Roy Moore, who lost the Alabama Senate seat to Democrat Doug Jones last year, announced today that he will run again for that seat. Moore’s campaign was derailed by allegations that he dated teenage girls back in the 1970s and assaulted one of them.
Moore’s entry will not make President Trump happy. A few weeks ago, Trump tweeted:
Republicans cannot allow themselves to again lose the Senate seat in the Great State of Alabama. This time it will be for Six Years, not just Two. I have NOTHING against Roy Moore, and unlike many other Republican leaders, wanted him to win. But he didn’t, and probably won’t…
Actually, I think that if Moore is the Republican nominee, he will win this time. Unlike the special election in 2018, the 2020 election will likely produce a massive turnout by Republican voters eager to cast their vote for Trump. This will swell Moore’s vote total.
Moreover, Doug Jones has exposed himself as a pretty reliable vote for Chuck Schumer and the Democrats. He will be less persuasive posing as a moderate than when he beat Moore in the special election.
Given the closeness of the special election — Jones won by 22,000 votes, 50 percent to 48.3 percent –the factors cited above cause me to believe that Moore would probably flip this result. There’s also the fact that a recent Mason-Dixon poll found Moore with a net favorable rating among Alabamans. 34 percent of voters view him favorably, 29 percent view him unfavorably.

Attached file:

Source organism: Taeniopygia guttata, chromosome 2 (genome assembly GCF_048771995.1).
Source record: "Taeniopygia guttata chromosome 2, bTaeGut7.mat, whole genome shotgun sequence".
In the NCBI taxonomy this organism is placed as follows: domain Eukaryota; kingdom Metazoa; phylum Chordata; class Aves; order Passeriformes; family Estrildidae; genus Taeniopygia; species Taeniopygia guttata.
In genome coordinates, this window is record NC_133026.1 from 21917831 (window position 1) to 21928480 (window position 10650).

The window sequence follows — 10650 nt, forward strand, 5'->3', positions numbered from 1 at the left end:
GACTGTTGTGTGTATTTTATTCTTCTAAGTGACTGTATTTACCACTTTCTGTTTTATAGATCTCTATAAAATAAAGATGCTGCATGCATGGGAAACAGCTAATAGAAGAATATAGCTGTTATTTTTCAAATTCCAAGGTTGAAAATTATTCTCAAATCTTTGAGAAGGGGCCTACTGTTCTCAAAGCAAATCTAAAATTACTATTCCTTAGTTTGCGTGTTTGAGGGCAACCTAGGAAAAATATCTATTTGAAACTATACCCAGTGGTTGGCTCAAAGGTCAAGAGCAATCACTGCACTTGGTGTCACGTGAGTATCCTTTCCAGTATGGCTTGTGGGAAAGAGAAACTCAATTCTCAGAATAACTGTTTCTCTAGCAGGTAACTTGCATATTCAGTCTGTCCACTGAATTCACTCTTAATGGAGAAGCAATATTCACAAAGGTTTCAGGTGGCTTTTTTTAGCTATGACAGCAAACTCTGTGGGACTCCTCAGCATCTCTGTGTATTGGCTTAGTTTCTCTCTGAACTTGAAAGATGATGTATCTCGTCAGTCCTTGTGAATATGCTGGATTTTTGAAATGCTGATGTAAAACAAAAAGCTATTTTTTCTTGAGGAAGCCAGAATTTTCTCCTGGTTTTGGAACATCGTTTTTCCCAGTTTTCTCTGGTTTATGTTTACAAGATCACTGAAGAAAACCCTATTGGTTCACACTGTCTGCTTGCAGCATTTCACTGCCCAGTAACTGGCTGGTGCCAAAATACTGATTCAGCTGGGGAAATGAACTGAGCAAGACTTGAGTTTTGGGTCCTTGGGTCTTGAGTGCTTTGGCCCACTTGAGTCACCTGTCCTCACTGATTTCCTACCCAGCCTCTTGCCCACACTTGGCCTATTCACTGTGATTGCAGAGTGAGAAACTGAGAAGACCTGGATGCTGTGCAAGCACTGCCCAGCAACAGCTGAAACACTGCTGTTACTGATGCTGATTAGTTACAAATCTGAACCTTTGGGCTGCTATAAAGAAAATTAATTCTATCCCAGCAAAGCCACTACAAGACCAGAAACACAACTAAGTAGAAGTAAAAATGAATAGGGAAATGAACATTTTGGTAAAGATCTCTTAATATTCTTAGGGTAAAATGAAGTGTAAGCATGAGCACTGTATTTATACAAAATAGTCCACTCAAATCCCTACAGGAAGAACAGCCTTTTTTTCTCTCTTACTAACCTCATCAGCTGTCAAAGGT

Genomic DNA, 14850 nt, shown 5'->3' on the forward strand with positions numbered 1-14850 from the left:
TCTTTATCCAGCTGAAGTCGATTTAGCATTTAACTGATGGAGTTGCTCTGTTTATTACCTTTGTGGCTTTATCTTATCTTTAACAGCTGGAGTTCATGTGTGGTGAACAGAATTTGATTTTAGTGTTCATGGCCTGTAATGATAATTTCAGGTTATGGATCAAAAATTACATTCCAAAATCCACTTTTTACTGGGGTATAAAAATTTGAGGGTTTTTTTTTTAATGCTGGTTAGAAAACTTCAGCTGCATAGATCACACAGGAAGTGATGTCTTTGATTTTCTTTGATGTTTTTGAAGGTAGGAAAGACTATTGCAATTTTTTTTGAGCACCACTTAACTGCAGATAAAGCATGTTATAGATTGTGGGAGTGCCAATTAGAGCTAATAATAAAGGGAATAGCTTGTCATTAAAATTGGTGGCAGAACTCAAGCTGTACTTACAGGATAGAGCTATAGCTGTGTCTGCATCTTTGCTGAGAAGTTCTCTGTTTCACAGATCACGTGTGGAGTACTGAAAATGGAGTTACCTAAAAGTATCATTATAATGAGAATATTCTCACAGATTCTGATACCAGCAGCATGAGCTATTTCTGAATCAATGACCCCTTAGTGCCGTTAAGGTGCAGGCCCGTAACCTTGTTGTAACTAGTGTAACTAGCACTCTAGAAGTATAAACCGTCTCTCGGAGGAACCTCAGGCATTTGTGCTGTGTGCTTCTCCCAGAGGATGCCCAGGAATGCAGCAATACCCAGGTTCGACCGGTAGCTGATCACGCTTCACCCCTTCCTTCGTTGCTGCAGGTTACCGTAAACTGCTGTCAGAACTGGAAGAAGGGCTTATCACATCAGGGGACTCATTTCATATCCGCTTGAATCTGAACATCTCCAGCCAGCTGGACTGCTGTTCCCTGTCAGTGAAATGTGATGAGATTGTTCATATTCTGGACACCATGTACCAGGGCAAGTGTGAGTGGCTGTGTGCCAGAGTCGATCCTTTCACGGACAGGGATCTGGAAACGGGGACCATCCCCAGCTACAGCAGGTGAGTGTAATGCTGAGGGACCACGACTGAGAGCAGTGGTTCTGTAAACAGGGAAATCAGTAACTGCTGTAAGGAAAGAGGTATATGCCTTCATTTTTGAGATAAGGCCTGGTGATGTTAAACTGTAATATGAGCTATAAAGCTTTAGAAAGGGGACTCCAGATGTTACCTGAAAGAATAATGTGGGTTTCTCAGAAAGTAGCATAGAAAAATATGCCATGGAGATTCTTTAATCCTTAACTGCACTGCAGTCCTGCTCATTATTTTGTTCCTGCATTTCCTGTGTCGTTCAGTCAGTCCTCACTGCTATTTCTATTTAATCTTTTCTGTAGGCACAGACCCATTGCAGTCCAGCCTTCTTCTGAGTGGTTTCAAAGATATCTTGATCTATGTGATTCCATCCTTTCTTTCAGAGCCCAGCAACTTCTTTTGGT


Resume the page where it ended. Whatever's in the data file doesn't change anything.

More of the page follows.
The fact remains, however, that any credible Alabama Republican is more likely than Moore to defeat Jones. Moore would probably win; other leading contenders would almost certainly win.
Thus, Moore’s candidacy does create risk for Republicans. Another problem I have with his candidacy is that Moore does not believe strongly in the rule of law.
The announced Republican candidates, in addition to Moore, include former Auburn University football coach Tommy Tuberville, U.S. Rep. Bradley Byrne, Alabama State Rep. Arnold Mooney, and former television evangelist Stanley Adair. Alabama Secretary of State John Merrill is another possibility. He says he’ll decide whether to run next week.
The most intriguing possibility is Jeff Sessions, who vacated the seat Jones snatched for the Democrats. Sessions reportedly is considering a run.
He would become the instant favorite, I imagine, even though Trump has attacked him relentless — in effect for following ethical rules and behaving like the Attorney General of the United States, rather than like Trump’s personal attorney.
I hope Sessions enters the race. If he doesn’t, I hope Moore loses to one of his Republican opponents. If he doesn’t, I hope Moore defeats Jones.